Okposo agrees with the commissioner’s comments that the overall controversy detracted from the goal of celebrating Pride and LGBTQ+ audiences in the first place.

"Yeah, I do. It was a distraction to what we were trying to do and what the vast majority of players in the league is trying to accomplish," Okposo said. "And, you know, it's an unenviable position to be to Gary [Bettman] in a sense, because he's trying to do what's right for the owners, do what's right for the league [and] do what's right for sponsors. He has a lot of different things to think about and a lot of times he has to be the bad guy. And in this instance, it's difficult because, like I said, it is a distraction from the goal, which is to make sure that everyone who comes to an NHL hockey game feels comfortable, feels accepted, feels welcome and wants to be a fan of our sport. And that's the ultimate goal, is to grow the game. It’s to know that you have a place in hockey and you have a place if you want it. It's a special game. It's given me a lot that I have in my life and I want to make sure that I'm reciprocating everything that I feel about this game outwardly. And I think that a lot of people are feeling the same."

As OutSports first reported the league’s ban on Pride Tape last week, the focus shifted from those who chose not to participate in these events for various reasons to eliminating an opportunity for those who wanted to participate in support of LGBTQ+ audiences. This comes just one decade after the league responsible for the highest level of hockey competition in the world took their first official steps into partnering with Pride and LGBTQ+ audiences.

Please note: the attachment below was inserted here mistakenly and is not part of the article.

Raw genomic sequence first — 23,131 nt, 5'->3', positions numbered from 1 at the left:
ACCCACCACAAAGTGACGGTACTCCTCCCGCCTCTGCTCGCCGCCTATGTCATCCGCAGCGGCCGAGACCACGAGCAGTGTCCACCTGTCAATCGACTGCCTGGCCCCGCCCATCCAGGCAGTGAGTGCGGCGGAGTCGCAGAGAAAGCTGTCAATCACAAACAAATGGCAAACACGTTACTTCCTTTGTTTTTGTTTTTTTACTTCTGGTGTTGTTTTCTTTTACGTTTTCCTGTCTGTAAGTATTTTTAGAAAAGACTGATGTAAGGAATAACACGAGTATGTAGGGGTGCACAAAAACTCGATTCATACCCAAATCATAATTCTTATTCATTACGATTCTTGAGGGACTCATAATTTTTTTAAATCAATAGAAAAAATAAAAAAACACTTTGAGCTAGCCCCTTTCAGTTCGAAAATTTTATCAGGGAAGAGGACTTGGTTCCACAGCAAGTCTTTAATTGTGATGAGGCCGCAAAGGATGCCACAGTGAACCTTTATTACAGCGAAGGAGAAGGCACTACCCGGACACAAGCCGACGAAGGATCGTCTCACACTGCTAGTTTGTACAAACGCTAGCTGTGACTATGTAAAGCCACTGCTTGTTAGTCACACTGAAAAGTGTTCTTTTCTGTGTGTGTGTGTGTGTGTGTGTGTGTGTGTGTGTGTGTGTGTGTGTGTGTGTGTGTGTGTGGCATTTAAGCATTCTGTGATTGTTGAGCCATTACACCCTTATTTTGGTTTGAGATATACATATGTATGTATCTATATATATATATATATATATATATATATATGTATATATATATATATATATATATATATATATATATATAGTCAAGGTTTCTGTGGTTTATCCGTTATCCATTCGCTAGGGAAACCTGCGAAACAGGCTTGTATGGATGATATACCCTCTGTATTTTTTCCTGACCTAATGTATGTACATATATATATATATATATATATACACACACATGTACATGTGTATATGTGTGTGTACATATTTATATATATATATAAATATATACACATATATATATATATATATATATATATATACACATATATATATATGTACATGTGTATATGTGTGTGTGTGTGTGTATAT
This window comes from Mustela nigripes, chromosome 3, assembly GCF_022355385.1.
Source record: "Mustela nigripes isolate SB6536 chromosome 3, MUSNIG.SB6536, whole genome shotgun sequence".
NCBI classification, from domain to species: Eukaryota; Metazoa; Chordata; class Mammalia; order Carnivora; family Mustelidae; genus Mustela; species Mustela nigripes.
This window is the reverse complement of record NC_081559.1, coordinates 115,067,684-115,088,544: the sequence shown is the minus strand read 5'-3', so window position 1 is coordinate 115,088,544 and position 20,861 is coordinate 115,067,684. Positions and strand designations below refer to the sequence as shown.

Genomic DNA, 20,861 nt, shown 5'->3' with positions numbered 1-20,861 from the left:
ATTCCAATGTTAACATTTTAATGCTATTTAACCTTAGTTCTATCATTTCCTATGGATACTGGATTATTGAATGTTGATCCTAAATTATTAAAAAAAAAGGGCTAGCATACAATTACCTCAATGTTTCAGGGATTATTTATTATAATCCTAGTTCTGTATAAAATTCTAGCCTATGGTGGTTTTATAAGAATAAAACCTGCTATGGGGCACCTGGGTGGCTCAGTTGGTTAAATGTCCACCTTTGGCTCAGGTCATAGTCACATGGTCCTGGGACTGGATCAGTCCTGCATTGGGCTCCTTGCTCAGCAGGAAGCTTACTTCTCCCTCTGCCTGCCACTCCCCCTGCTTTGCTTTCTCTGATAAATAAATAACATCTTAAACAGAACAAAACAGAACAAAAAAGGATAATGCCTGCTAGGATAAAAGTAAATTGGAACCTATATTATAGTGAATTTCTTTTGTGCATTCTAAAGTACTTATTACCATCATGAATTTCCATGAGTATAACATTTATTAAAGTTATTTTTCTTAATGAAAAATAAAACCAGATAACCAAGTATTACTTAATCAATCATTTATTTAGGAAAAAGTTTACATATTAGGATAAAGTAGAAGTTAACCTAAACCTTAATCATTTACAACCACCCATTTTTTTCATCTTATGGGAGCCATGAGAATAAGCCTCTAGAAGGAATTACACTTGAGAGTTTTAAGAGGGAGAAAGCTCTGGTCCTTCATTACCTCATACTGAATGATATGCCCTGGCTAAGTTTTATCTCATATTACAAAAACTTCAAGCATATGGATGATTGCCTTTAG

In 2010, Chicago Blackhawks defenseman Brent Sopel brought the Stanley Cup to its first appearance in a Pride parade in honor of Brendan Burke, the youngest son of longtime NHL executive Brian Burke, whose coming out in 2009 made headlines across the sport. In 2013, the NHL first partnered with You Can Play Project, whose mission is “to ensure the safety and inclusion for all who participate in sports, including LGBTQ+ athletes, coaches and fans” according to their website. The Edmonton Oilers were the first NHL team to use Pride Tape when in 2016, the players used the product at a community relations event. The team’s community foundation also made a financial donation to the company in order to become a founding partner. Eventually, Pride Tape was sold in the NHL’s official league shop under their Hockey Is For Everyone outreach marketing mission.